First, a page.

N and her little orange bear.
I’m sharing this a bit late because of all the printing and organizing going on around my Valentines for Haiti project. In last Saturday’s autism art class we had a little sewing fun! At one table I had some embroidery hoops set up with some bright coloured cloth and thread, and containers of beads and buttons. The children were quite interested, though it was sometimes hard to keep up with threading the needles. One little girl who is doesn’t often stay still for long spent a good 20 minutes working at the station. It got me excited about using cloth stretched on a frame so they can use painting and sewing to create an interesting piece. At the other table I taped down pieces of cloth and put out fabric markers for the kids to draw a stuffy. I brought my sewing machine along to sew up the toys and then we stuffed them. In fact, I was kept so busy with that, and the afore-mentioned embroidery that I only got one photo. But it’s a good one! Only noticed the matching colour when I got home.
A few weeks ago I started some soft toys with my group at Supportive Housing for Young Mothers. I wanted to give them a chance to do something a little different, and since I’ve recently been doing some sewing, it seemed like a good idea. I tried to make the experience as accessible as possible and success a good possibility. Above is my example. I cut out some very simple templates of a bunny, cat and bear for the soft toys. Each person got to choose and had to trace and cut out the shape. The only real detail to the toys is whatever face features they chose to embroider. I should also say that I provided a sheet with some embroidery ideas for noses, mouths and eyes. Normally, I would let people just use their imagination, and of course, some of them did anyway, but because I was pretty sure the whole embroidery thing would be new to them, I thought it was ok to include some examples.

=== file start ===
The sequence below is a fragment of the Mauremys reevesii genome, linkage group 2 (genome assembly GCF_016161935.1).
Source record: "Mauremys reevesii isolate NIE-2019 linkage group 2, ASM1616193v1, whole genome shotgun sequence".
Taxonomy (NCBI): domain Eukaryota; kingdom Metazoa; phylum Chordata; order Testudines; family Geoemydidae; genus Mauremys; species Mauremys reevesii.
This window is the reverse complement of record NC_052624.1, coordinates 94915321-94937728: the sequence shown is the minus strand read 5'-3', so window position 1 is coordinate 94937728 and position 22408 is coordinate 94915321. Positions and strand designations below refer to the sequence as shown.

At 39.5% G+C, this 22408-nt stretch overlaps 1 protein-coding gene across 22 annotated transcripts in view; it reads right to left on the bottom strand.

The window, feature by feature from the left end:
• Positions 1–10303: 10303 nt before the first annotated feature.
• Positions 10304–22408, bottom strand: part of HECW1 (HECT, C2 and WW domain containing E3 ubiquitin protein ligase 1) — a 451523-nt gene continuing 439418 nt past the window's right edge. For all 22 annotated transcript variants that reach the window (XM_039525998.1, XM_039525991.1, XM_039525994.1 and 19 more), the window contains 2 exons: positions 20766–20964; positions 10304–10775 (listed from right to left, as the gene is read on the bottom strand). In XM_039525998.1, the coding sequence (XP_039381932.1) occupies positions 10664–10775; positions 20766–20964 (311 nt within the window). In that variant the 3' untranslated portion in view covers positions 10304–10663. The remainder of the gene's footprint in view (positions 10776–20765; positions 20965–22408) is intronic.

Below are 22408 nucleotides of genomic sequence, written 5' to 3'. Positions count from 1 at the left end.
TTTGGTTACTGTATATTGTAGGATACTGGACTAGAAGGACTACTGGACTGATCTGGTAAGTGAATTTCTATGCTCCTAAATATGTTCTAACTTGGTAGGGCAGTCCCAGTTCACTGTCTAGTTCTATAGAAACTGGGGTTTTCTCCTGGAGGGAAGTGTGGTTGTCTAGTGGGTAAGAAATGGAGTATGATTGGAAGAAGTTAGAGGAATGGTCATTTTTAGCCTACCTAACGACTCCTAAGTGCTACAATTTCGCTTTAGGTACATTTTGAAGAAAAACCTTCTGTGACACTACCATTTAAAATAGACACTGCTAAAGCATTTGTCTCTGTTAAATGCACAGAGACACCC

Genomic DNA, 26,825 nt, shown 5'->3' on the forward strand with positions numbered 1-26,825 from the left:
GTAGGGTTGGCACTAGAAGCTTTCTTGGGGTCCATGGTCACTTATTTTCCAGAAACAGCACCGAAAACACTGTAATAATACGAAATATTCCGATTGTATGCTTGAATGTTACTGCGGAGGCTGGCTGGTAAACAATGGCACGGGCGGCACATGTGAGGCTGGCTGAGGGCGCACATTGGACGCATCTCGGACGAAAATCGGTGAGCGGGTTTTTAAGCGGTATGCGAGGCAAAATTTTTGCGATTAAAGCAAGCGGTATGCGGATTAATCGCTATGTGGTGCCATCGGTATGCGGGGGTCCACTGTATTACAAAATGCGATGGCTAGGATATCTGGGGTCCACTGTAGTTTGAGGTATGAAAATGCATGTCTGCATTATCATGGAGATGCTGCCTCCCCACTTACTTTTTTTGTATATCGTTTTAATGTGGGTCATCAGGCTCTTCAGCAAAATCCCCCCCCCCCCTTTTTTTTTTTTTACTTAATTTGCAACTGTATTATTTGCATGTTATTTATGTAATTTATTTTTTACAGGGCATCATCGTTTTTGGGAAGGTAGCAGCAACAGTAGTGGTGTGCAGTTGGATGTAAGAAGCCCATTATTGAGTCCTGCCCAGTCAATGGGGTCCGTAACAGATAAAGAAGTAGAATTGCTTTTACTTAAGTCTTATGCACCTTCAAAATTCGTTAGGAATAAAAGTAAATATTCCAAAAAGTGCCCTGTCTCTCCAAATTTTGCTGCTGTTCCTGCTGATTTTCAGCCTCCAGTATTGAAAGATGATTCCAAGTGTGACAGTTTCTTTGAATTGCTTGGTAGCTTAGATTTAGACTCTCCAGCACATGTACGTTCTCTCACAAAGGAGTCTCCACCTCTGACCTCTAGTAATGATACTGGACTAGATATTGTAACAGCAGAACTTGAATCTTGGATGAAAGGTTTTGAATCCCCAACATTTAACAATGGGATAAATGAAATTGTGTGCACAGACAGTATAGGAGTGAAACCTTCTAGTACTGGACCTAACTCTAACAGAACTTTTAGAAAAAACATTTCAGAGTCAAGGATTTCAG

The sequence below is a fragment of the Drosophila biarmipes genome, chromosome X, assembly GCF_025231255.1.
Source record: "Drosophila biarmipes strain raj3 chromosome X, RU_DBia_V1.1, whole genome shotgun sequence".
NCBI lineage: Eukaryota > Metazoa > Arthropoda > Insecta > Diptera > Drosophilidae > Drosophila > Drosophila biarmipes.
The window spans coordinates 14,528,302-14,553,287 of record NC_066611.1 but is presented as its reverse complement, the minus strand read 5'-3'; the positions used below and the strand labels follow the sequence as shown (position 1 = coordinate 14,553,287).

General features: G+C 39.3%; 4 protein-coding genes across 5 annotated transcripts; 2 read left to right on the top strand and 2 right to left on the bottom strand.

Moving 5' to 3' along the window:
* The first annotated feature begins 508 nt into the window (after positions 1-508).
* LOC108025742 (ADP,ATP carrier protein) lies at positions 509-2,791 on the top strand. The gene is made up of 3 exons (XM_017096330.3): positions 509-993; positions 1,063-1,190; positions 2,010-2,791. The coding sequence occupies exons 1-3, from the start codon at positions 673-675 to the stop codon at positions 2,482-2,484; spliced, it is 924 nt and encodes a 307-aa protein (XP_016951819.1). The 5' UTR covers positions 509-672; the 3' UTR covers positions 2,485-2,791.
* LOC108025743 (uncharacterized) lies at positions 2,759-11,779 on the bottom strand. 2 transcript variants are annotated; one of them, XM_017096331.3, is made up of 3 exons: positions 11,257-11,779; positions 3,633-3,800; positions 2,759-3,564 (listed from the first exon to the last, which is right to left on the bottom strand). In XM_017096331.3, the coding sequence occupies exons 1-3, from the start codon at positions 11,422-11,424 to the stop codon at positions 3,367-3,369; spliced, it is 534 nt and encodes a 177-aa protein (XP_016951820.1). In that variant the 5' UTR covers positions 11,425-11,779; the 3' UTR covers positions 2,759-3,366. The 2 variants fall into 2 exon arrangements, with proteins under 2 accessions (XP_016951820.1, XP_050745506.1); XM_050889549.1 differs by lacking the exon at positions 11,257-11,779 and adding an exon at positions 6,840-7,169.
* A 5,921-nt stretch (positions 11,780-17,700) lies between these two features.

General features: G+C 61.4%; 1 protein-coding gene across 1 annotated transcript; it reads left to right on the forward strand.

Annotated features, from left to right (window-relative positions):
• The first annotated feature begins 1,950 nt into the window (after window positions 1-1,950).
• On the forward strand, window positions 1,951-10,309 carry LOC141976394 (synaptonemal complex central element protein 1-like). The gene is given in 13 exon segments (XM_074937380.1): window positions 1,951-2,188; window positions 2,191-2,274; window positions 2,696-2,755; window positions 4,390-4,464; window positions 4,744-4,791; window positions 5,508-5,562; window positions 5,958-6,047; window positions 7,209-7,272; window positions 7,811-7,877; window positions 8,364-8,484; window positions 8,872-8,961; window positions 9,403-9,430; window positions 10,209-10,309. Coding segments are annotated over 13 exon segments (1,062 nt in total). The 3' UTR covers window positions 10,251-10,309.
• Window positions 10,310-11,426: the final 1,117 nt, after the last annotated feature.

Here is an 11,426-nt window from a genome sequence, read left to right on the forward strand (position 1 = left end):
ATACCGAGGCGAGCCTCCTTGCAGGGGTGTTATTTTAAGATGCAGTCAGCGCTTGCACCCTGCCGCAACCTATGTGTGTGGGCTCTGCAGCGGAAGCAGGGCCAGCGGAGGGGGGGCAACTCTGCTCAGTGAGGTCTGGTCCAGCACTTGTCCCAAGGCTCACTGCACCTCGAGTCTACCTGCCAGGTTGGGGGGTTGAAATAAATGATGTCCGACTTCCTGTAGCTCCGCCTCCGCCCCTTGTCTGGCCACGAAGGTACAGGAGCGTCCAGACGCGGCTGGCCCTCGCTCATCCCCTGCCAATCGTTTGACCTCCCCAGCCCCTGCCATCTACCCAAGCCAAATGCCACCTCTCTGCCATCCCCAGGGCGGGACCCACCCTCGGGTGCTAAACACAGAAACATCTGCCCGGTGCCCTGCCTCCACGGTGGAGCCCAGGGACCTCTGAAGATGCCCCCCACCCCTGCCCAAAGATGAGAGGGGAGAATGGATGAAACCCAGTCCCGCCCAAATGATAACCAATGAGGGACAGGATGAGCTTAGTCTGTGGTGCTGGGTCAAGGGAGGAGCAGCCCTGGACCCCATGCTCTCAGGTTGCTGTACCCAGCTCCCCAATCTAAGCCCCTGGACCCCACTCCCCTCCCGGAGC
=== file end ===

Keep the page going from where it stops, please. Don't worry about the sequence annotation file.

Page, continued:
By chance, it was a group of only four, so we had a nice intimate work session. I think they enjoyed it, though there were a few frustrations. I think it would have been really good to have embroidery hoops but as this was our only embroidery project, and I was expecting 9 people, I didn’t feel we could buy them. Only one person finished on the first night, and then I took it home to sew it up on the machine. She did a really nice job! I also liked how she picked the pink embroidery floss with her daughter in mind, and the cat template because her daughter had just started saying “cat” . I’m a bit disappointed that I didn’t get a photo of her daughter with the toy, but there is always so much going on at the sessions.
Last night we had another session but as there were new people and some of us were starting on a Christmas project, the dynamics were such that only one other person finished the embroidery. (She had a few problems with it, so I’m really glad she stuck with it!) So 2 out of 4. But you never know, I may be able to persuade them to do a little bit each time and get them done.
I feel like there has been a dearth of creative blogging recently. I’ve actually been quite busy on the workshop/class front, but that hasn’t translated into any blogs, for various reasons. I did a lot of prep for a stuffed animal workshop that didn’t happen in the end because of a scheduling mishap (hopefully we will reschedule). I also did an autism arts outreach class and forgot my camera, and the same thing with my class this morning! I’m doing something tomorrow at the Children’s Festival at the gallery, and hope to bring you a blog about that!
In the mean time, here is another little Christmas ornament I whipped up. It’s a little polar bear holding a traditional Swedish “paper heart”. I’m not entirely happy with the face but I think he’s cute enough.
So far I’ve only been using “basic back-stitch” for the embroidery, but I have a book with some more advanced stitches I may try. Until then, things will go on looking pretty rustic, I think!